A strange shadow flickered over Chikara's face as he looked back. "Oh, Iori. Yes." He sighed, his shoulders rounding, looking every day of his seventy-one years. "But perhaps, if I hadn't pushed him so hard… perhaps he wouldn't have given up so quickly."
Iori felt something inscrutable well up inside him, a bubble on the verge of bursting. Siezed by a sudden urge to move around, he pushed himself off the floor and crossed to the balcony, leaning his weight against the rail. The street below was almost deserted except for a few college students riding bikes, the sunlight cradling them with fluorescent embers. A gaping lake lay just beyond, lit with a mix of fire and imminent darkness.
He sensed his grandfather come up behind him. Chikara sank into a woven chair and joined him staring at the horizon.
"Tomorrow we will cruise Lake Ashi," he said. "You will see many torii standing tall in the water, their red paint just as vibrant now as when they were built. Not even the rain or the wind causes them to shirk their duty. They will stand, until they can stand no longer."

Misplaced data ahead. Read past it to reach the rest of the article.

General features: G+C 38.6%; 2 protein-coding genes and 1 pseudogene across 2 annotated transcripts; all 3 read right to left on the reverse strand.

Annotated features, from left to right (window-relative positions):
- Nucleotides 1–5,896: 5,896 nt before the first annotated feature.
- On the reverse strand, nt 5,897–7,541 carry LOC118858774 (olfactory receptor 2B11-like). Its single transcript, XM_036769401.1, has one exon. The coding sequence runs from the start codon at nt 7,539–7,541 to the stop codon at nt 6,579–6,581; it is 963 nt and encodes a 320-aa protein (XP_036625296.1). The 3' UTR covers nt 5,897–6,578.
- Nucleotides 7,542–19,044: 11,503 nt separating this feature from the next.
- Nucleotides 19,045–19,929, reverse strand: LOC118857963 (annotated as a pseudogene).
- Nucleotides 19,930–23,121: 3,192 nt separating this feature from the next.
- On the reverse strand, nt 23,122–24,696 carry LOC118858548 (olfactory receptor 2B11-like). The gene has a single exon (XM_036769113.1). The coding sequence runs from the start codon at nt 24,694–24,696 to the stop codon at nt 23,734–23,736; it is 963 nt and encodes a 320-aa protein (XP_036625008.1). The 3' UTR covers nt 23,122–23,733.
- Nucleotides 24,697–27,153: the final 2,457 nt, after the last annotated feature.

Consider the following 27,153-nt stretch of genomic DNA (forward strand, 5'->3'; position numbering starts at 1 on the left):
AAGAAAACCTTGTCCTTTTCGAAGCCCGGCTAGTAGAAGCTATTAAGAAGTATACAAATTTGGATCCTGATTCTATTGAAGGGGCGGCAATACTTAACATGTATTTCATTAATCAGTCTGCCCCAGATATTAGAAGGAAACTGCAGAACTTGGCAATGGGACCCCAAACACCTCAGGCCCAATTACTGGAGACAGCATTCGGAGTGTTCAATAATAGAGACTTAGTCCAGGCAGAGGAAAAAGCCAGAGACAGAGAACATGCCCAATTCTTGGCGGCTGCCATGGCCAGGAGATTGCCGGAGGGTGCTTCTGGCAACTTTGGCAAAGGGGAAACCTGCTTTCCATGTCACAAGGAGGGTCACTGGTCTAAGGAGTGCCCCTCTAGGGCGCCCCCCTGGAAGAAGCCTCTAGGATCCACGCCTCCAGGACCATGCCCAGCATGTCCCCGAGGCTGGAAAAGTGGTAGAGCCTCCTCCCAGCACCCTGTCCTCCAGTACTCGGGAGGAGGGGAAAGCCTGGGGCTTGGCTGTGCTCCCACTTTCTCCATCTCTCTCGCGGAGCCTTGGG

Iori closed his eyes, grateful for once for his grandfather's poetic ambiguities. Whatever his grandfather was trying to tell him, he wasn't sure he wanted to understand. That even torii couldn't last forever? That not even his grandfather, who had grown up in the thick of World War II, who had worked so hard and so proudly his long life, could resist erosion?
"Someday soon you, too, will meet with a changing wind." Chikara bent forward, thin and wiry as a reed of bamboo. "And you, too, will stand strong until the storm has passed."
Iori clutched the rail until his knuckles blanched, jaw clenched tight. The two men fell silent. Simple words were not enough.
Takaishi Takeru was used to spending his summer break somewhere other than home. These days his mother worked so much that he was lucky to see her before he went to bed or after he woke up in the morning. When she'd given up freelance writing for an in-house position with a local newspaper, the time she had used for editing her articles at home was now spent confined in her cubicle until well into the night.
But even if she wasn't the most present of mothers, Takaishi Natsuko still made her son her number one priority. She understood too well how lonely he was at home, and that the real reason he'd stuck with the basketball team was so he'd have a place to be after school, rather than return to an empty house. Breaks from classes were difficult because she couldn't schedule as many after school play dates for him, and her job kept her at work. She had to be creative to ensure he wasn't alone all summer.